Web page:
Clinical Studies and Case Reports

On this site you will find clinical studies with cannabis or single cannabinoids in different diseases and case reports on the use of cannabis by patients.
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TitleTetrahydrocannabinol Does not Reduce Pain in Patients With Chronic Abdominal Pain in a Phase 2 Placebo-controlled Study.
Author(s)de Vries M, van Rijckevorsel DC, Vissers KC, Wilder-Smith OH, van Goor H; Pain and Nociception Neuroscience Research Group.
Journal, Volume, IssueClin Gastroenterol Hepatol. 2016 Oct 5. pii: S1542-3565(16)30858-8. doi: 10.1016/j.cgh.2016.09.147. [Epub ahead of print]
Major outcome(s)No effect of THC on pain in patients with abdominal pain
IndicationPainAbstract
MedicationDelta-9-THC

BACKGROUND & AIMS: Delta-9-tetrahydrocannabinol (THC) is the most abundant cannabinoid from the plant Cannabis sativa. There is only equivocal evidence that THC has analgesic effects. We performed a phase 2 controlled trial to evaluate the analgesic efficacy, pharmacokinetics, safety, and tolerability of an oral tablet containing purified THC in patients with chronic abdominal pain. METHODS: Sixty-five patients with chronic abdominal pain for 3 months or more (numeric rating scale scores of 3 or more) after surgery or due to chronic pancreatitis were randomly assigned to groups given the THC tablet or identical matching placebos for 50-52 days. Subjects in the THC group were given the tablet first in a step-up phase (3 mg, 3 times daily for 5 days and then 5 mg, 3 times daily for 5 days) followed by a stable dose phase (8 mg, 3 times daily until day 50-52). Preceding and during the entire study period, patients were asked to continue taking their medications (including analgesics) according prescription. Patients reported any additional pain medications in a diary. Efficacy and safety assessments were conducted preceding medication intake (day 1), after 15 days, and at 50-52 days. Plasma samples were collected on study days 1, 15, and 50-52; mean plasma concentration curves of THC and 11-OH-THC were plotted. The primary endpoint was pain relief, measured by a visual analogue scale of the mean pain (VAS mean scores), based on information from patient diaries. Secondary endpoints included pain and quality of life (determined from patient questionnaires), pharmacokinetics, and safety. RESULTS: At days 50-52, VAS mean scores did not differ significantly between the THC and placebo groups (F(1, 46) =.016; P=.901). Between the start and end of the study, VAS mean scores decreased by 1.6 points (40%) in the THC group compared to 1.9 points (37%) in the placebo group. No differences were observed in secondary outcomes. Oral THC was generally well absorbed. Seven patients in the THC group stopped taking the tablets due to adverse events, compared with 2 patients in the placebo group. All (possibly) related adverse events were mild or moderate. CONCLUSIONS: In a phase 2 study, we found no difference between a THC tablet and a placebo tablet in reducing pain measures in patients with chronic abdominal pain. THC, administered 3 times daily, was safe and well tolerated during a 50-52 day treatment period. Clinicaltrials.gov no: NCT01562483 and NCT01551511.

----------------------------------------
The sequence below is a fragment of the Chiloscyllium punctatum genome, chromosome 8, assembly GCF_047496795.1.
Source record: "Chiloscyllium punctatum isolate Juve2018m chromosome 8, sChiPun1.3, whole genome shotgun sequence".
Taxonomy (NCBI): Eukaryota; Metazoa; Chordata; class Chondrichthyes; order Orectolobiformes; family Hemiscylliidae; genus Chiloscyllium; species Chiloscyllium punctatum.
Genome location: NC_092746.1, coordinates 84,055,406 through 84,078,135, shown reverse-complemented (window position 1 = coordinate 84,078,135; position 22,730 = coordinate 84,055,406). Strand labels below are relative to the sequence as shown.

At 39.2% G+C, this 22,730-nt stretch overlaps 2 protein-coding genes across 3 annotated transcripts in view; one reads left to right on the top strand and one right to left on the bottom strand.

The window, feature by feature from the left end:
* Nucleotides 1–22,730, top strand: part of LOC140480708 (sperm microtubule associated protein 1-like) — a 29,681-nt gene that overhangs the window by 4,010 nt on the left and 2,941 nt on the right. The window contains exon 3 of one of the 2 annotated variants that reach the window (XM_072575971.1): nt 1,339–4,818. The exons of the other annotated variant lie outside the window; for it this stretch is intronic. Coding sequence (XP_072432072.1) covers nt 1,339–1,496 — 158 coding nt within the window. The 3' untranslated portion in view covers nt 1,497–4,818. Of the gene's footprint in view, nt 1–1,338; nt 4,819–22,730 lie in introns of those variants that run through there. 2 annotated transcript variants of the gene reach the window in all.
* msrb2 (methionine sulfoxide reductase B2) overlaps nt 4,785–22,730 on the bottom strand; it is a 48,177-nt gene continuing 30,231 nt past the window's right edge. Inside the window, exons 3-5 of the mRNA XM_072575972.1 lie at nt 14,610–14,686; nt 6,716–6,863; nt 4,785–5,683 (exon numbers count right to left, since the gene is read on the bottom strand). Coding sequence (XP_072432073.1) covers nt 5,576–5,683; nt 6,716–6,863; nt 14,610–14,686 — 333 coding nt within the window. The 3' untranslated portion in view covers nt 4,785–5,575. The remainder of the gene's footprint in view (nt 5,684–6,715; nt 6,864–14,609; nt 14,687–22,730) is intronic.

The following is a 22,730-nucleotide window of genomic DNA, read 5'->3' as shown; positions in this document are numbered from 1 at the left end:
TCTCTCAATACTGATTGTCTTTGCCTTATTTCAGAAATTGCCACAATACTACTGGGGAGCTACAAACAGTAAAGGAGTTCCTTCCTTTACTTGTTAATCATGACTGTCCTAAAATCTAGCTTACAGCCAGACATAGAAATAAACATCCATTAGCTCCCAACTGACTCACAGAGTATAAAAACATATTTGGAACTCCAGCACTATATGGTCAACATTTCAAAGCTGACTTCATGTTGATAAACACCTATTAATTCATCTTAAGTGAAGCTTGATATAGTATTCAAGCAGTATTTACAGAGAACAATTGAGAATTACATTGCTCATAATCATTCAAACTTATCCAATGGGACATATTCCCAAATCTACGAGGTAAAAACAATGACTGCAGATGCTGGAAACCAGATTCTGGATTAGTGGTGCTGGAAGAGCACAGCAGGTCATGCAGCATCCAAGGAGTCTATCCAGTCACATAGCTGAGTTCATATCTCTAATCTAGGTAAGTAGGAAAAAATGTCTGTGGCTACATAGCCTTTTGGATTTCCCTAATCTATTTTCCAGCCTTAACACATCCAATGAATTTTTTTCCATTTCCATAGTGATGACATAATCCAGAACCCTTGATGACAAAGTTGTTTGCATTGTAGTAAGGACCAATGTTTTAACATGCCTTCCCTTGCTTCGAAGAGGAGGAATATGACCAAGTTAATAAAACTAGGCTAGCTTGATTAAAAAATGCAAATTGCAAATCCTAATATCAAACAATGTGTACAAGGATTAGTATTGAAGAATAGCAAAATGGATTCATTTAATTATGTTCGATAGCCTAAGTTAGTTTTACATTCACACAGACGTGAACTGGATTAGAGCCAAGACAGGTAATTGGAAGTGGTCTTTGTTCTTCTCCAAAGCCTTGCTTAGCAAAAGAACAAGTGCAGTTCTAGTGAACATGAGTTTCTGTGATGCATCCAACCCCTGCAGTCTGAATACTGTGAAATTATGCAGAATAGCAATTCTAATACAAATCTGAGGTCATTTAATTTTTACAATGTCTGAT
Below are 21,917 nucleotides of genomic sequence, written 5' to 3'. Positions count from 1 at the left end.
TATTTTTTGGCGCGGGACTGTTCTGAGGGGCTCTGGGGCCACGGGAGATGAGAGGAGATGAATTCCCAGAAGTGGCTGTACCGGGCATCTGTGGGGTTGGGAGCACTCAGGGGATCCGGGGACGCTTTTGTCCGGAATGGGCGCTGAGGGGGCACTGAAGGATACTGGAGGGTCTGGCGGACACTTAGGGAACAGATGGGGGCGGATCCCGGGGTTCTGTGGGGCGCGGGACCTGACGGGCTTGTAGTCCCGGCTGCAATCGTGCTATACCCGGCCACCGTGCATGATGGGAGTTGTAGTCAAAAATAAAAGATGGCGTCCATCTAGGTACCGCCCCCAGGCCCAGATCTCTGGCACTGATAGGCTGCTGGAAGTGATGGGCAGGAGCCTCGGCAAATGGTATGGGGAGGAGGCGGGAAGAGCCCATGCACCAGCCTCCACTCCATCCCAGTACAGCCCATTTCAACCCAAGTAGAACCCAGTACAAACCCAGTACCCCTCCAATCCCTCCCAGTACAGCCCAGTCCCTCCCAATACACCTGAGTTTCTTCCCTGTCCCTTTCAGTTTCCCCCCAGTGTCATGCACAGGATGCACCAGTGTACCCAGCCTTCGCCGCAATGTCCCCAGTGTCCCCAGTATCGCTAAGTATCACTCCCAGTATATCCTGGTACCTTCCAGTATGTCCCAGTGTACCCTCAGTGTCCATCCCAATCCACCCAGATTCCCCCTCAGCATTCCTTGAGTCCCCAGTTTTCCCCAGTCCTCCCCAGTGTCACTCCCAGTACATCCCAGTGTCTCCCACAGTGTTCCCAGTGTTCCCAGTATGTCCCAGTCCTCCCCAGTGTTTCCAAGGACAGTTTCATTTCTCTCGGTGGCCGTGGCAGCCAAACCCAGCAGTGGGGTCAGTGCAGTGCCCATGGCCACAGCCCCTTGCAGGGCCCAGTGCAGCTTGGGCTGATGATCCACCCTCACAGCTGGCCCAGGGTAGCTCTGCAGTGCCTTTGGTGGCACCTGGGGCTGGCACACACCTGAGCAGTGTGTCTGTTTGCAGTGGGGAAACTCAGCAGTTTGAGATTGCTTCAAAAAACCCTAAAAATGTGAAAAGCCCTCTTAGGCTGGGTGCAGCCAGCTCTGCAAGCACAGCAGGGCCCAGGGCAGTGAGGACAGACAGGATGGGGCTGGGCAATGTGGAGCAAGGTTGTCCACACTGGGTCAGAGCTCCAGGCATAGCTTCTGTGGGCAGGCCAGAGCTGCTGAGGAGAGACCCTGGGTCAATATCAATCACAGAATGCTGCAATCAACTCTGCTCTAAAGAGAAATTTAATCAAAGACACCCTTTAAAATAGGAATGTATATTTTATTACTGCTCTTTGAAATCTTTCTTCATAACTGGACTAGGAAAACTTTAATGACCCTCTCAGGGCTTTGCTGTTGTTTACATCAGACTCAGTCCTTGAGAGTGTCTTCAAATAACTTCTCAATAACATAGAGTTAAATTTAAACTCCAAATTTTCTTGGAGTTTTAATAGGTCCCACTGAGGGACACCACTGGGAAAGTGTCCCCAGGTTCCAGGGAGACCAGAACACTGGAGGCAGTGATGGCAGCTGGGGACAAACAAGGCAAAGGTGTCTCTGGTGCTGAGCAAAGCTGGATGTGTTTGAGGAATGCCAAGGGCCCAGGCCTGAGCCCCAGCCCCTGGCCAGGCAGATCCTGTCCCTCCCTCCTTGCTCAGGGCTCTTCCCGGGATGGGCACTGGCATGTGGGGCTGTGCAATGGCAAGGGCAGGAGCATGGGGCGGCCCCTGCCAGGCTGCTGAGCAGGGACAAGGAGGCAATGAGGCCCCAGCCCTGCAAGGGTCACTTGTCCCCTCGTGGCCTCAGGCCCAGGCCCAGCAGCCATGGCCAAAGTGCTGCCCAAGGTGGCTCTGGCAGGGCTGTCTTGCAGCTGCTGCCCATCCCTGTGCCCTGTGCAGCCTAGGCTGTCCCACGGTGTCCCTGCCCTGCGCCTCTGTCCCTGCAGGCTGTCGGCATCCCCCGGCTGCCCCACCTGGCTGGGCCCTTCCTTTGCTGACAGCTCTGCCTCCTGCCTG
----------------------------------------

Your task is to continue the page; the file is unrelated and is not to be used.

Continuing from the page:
Route(s)Oral
Dose(s)3x8mg
Duration (days)50-52
Participants65 patients with chronic abdominal pain
DesignControlled study
Type of publicationMedical journal
Address of author(s)Department of Surgery, Radboud university medical center, Nijmegen, The Netherlands. Electronic address: marjan.devries@radboudumc.nl.
Full texthttps://www.ncbi.nlm.nih.gov/pubmed?term=27720917

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